Nay on Ney’s Heir?
Although Ohio election law provides for a new primary to replace Republican Rep. Bob Ney (who announced last week he was ending his re-election bid amid an ongoing corruption probe), there may be a glitch involving the state GOP’s favored candidate to replace Ney. State Sen. Joy Padgett, who declared for the Republican nomination after Ney’s announced exit, could be subject to the “sore loser” provision in Ohio election law. This law says that a candidate who lost one primary cannot run in another in the same election cycle. Padgett lost the lieutenant governor nomination in the May primary. Even Ney’s own polls showed him losing to Democrat Zack Space had he stayed in the race.
McCain’s New Bedfellows:
During the summer meeting of the Republican National Committee in Minneapolis, Minn., last week, newly-elected West Virginia GOP Chairman Doug McKinney told Human Events Political Editor John Gizzi that at the state committee meeting in which he was elected chairman, “The big news was [Mississippi Sen.] Trent Lott making a speech on behalf of John McCain [for President] in ’08.” Although Lott and McCain have long been considered bitter rivals in the Senate, they have apparently patched up their differences. The Mississippian is now firmly in McCain’s presidential camp. Also, Florida businessman Phil Handy, who co-chaired all of Republican Gov. Jeb Bush’s campaigns and who is a Bush family friend, has just signed on as national co-chairman of McCain’s “Straight Talk America” political action committee.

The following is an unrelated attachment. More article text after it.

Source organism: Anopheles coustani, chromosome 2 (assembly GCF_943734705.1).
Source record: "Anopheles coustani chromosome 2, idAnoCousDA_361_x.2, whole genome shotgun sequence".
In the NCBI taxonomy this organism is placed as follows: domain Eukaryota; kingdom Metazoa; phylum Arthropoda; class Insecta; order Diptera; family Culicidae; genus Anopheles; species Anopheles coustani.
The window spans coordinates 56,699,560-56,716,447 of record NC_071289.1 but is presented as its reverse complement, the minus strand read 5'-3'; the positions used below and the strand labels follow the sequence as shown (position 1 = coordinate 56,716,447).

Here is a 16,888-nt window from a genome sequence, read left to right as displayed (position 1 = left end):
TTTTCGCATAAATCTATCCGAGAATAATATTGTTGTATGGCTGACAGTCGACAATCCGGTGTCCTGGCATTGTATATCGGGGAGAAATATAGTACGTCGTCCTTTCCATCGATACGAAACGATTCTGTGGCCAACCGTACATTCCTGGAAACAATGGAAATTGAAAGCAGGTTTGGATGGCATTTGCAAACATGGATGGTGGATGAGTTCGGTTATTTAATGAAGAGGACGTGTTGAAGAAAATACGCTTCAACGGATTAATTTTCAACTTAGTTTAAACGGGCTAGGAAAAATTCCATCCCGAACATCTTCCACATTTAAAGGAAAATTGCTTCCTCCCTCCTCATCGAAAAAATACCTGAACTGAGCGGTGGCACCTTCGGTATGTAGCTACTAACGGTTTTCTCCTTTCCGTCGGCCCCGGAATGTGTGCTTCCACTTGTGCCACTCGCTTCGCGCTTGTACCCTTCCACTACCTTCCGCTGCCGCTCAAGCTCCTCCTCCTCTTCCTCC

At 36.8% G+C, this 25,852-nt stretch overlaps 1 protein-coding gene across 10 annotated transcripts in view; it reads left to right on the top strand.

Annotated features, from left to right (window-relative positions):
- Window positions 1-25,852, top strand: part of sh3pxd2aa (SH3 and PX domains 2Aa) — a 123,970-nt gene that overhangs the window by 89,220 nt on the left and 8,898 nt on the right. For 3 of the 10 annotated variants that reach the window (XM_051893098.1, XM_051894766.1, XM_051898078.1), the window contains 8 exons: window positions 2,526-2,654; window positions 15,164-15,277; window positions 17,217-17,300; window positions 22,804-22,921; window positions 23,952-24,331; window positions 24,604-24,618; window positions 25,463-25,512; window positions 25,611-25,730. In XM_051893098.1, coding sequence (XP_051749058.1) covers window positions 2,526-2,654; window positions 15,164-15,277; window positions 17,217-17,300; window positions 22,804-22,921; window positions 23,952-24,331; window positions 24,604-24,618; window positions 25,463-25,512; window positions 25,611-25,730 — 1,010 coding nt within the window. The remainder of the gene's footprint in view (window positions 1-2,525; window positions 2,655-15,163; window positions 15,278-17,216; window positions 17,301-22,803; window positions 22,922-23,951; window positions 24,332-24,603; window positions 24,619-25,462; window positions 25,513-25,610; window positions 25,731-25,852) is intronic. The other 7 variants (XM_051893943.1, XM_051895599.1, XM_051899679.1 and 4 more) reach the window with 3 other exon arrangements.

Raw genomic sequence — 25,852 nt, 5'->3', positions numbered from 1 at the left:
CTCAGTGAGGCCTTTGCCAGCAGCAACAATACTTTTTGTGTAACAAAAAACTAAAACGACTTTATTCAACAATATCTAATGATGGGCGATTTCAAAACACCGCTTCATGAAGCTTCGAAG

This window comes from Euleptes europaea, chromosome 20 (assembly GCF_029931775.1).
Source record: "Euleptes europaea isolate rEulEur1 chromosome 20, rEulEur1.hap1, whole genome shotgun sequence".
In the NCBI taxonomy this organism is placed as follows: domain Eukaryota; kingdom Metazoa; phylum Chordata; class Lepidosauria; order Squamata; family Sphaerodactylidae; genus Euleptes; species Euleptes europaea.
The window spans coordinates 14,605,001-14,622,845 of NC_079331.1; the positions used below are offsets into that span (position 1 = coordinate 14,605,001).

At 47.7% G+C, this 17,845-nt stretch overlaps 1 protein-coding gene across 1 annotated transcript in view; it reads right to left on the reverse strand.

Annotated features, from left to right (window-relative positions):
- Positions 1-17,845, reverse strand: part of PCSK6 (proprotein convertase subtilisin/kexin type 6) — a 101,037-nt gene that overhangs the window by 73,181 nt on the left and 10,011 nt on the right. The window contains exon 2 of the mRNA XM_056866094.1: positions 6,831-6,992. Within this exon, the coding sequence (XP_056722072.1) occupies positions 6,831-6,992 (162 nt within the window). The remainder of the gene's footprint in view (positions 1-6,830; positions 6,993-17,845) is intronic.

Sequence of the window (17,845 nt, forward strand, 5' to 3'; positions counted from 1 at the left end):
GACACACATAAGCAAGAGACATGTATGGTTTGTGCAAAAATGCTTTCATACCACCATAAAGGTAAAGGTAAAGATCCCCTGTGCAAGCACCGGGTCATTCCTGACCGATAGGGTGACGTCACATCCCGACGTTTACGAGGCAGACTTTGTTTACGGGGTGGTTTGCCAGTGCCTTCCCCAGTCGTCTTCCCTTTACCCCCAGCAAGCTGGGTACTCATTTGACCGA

Alyse O’Neill, president of the Naples, Fla., chapter of Eagle Forum, passes out cards with a quote from President Teddy Roosevelt that is especially timely in light of last week’s aborted Islamist terror plot, which involved British citizens in a scheme against their own country as well as the U.S. “In the first place, we should insist that if the immigrant who comes here in good faith become an American and assimilates himself to us, he shall be treated on an exact equality with everyone else,” Roosevelt said in 1907. “For it is an outrage to discriminate against any such man because of creed or birthplace or origin.
“But this is predicated upon the person’s becoming in every facet an American and nothing but an American. There can be no divided allegiance here. Any man who says he is an American, but something else also, isn’t an American at all. We have room for but one flag, the American flag. We have room for but one language here, and that is the English language. And we have room for but one sole loyalty, and that is loyalty to the American people.”